Stewardship enriches us because it helps us focus on the intimate relationship Jesus wants to have with each of us. Until we have such a relationship with Jesus, our lives have no value, direction, or purpose. As God’s stewards, we are to steward our relationship with Jesus, others, ourselves, and creation. The relationship we have with Jesus is the most important and the most joyful.
Stewardship enriches us because it helps give our lives purpose and meaning. Through faith, we understand that our gifts and blessings are to do more than just provide for our needs and pleasure. We have a purpose to use all things in His service by helping others and extending His kingdom.
Stewardship enriches us because it helps us to be content. The things of this world can easily become overly important to us, and we become discontent focusing on acquiring more things. Jesus said, “You cannot serve both God and money” (Matthew 6:24a). The giving of money is an antidote to our natural desire to be selfish and self-reliant. Acknowledging that our money has been entrusted to us by God and using our money for His purpose helps us put our material blessings in perspective. As the Apostle Paul learned to be content in “any and every circumstance” (Philippians 4:12), we, too, can learn contentment by being thankful for the blessings God has given us.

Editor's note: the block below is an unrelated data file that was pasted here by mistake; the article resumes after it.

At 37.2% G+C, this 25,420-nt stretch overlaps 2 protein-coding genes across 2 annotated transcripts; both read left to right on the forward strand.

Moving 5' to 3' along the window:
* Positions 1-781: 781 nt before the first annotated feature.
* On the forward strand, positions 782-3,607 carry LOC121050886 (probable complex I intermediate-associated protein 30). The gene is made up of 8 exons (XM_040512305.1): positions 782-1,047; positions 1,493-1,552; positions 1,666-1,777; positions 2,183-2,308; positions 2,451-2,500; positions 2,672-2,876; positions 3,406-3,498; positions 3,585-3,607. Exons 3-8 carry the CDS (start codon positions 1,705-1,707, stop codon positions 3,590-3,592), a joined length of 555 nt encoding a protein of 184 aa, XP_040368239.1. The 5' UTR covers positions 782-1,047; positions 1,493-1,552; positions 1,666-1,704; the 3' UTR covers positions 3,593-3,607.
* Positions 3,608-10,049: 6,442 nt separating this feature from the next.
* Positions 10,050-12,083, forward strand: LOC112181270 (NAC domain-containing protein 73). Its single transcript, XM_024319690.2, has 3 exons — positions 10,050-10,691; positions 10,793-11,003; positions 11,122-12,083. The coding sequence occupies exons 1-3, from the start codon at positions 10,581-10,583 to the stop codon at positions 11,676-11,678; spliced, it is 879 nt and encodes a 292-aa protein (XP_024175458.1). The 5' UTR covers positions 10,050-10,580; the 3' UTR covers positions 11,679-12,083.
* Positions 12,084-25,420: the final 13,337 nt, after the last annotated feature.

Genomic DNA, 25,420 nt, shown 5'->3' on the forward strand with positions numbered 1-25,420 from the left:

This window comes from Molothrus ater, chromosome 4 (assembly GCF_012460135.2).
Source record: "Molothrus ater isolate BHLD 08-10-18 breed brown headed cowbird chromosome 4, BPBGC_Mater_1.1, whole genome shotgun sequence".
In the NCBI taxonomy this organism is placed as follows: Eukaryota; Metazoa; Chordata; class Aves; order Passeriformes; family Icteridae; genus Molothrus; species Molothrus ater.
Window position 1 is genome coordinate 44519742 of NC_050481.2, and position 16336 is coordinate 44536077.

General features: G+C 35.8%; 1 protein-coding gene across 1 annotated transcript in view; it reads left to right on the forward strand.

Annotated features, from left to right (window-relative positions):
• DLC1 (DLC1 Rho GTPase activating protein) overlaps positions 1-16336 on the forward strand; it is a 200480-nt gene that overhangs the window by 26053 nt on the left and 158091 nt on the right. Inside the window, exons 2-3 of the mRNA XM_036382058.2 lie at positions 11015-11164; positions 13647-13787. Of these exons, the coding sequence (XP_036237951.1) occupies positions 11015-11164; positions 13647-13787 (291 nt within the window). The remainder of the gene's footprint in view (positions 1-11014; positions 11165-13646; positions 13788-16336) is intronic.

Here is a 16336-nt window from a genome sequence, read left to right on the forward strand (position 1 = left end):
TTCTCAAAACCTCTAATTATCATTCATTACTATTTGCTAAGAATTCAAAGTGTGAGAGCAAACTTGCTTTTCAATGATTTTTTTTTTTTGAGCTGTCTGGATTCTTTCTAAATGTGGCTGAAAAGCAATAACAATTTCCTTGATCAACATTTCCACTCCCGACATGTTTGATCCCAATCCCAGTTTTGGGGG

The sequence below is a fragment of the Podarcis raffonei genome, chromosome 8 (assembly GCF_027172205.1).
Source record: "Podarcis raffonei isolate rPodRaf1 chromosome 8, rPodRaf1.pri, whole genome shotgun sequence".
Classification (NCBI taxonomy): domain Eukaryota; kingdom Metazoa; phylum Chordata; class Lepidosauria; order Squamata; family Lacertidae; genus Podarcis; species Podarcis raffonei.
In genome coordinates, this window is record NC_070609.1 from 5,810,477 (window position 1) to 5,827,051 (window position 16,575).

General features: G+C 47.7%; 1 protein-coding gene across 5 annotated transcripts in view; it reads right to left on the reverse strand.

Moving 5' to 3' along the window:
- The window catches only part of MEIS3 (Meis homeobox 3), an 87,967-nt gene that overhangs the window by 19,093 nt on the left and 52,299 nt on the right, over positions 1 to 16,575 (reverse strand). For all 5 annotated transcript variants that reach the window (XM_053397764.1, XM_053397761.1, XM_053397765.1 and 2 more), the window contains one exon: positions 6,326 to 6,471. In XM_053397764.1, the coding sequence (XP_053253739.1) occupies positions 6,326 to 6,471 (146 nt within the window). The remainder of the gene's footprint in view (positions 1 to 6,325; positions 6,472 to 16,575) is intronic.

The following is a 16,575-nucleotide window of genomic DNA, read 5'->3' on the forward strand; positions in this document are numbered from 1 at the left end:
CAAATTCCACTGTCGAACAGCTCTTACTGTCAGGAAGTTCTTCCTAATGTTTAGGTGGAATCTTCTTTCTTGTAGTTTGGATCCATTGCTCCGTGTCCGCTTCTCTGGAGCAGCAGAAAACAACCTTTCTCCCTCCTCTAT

Faith Aflame 360 Degrees – The Lutheran Church—Missouri Synod’s vision for stewardship is that the stewardship culture in every congregation would be one where every man, woman, and child would know that they are God’s steward by His grace, live as His disciples, and manage the gifts He entrusts to them. Download a brochure at www.michigandistrict.org/congregations/stewardship/faithaflame.
A Faith Aflame 360 Degrees Year One Workshop will be held at Trinity, Monroe on Saturday, January 19. Approximately 80 congregations have already participated in Faith Aflame and are now able to share ideas that will give their members a greater awareness of their life as stewards. For more information, contact Rev. Dr. Richard J. Wolfram at firstname.lastname@example.org or 888.225.2111 ext. 237.